From the end of August, inspection reports for YOTs will be handed grades of "outstanding", "good", "requires improvement" or "inadequate".
Under an inspection overhaul by HMI Probation, each YOT will be measured against a revamped set of standards, which were developed earlier this year to help improve performance and better measure how they are helping to improve young people's lives.
YOTs will receive a grade in each of four categories of governance and leadership, staff, partnerships and services, and information and facilities, as well as for overall effectiveness.
None of these categories are weighted in terms of judging a YOT's overall effectiveness.
To achieve an outstanding rating YOTs will need to show they are innovative and creative, proactive, open and transparent, supportive and inclusive and can respond to trends and collaborate well with local partners, says HMI Probation guidance.
A service is at risk of being rated as inadequate if it is "solely reactive, defensive and blaming, characterised by division and conflict, unresponsive and inward-looking", adds the guidance.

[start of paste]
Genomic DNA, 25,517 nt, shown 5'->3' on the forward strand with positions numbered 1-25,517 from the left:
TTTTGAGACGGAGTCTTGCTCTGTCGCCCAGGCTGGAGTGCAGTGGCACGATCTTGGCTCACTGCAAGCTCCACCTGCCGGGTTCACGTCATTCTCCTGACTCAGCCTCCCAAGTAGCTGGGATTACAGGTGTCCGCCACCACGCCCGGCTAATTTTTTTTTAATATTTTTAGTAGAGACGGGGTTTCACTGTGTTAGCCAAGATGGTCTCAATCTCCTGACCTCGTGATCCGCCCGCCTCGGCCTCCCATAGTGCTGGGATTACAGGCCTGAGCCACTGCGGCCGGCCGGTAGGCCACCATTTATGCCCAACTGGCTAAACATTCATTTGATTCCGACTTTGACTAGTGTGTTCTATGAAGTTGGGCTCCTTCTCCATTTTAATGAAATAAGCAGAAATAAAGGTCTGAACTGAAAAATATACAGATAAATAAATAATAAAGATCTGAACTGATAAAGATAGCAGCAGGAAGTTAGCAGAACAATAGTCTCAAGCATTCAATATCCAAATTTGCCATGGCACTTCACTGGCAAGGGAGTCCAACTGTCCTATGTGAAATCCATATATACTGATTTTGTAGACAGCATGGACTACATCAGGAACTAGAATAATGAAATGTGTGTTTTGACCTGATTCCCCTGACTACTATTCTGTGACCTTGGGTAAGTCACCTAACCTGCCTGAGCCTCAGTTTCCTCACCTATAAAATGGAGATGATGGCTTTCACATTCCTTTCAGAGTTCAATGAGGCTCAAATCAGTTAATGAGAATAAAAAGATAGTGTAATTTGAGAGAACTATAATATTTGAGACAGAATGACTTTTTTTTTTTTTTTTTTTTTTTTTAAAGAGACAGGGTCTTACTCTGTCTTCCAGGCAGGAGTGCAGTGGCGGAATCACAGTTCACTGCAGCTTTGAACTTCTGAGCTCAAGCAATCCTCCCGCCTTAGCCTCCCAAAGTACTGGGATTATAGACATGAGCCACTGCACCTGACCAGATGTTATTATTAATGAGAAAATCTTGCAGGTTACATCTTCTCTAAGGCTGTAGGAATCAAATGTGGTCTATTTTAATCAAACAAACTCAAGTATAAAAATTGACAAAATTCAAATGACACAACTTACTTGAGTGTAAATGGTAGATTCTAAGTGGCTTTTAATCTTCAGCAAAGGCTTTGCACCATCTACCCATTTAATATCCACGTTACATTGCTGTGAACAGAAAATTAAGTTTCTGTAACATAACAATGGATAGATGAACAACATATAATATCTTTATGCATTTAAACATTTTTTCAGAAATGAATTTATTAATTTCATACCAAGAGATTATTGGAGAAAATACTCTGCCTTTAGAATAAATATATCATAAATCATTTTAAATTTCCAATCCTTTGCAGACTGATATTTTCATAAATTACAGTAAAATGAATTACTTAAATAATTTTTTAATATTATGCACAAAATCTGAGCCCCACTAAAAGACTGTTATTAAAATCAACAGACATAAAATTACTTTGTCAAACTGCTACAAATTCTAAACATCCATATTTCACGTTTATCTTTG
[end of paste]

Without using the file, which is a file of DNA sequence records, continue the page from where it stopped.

Chief inspector of probation Dame Glenys Stacey said: "Our underlining philosophy here is that ratings that are well evidenced and underpinned by good standards will drive improvement, where improvement is needed.
"We know from research that's the case and if we can identify specifically enough for those that we inspect and rate where they need to improve they can make improvements in those areas and hopefully aim for a better rating next time."
In its annual report HMCFRS has confirmed that it will also be using the new grading system in its inspections of YOTs and is particularly keen to help improve information sharing between teams and police forces as well as responses to child sexual exploitation.
"We found that the police are generally committed to preventing young people from re-offending," states the report.
"However, in some cases, they could do more to share information with other agencies. This happens most effectively when police officers work within youth offending service (YOS) arrangements or local youth offending teams, alongside other staff.
"We were also concerned that some police officers working in YOSs hadn't had enough training in multi-agency public protection arrangements and how to respond to child sexual exploitation.
"Together with HMI Probation, we are now revising our joint inspection programme, and will start using a new methodology in 2018/19.
"Changes will include a formal assessment of how the agencies involved in YOSs work together, and a new system that will grade YOSs from outstanding through to inadequate."
The last major overhaul of YOT inspections was in 2012, when HMI Probation reduced the number of full inspections from more than 50 a year to just six.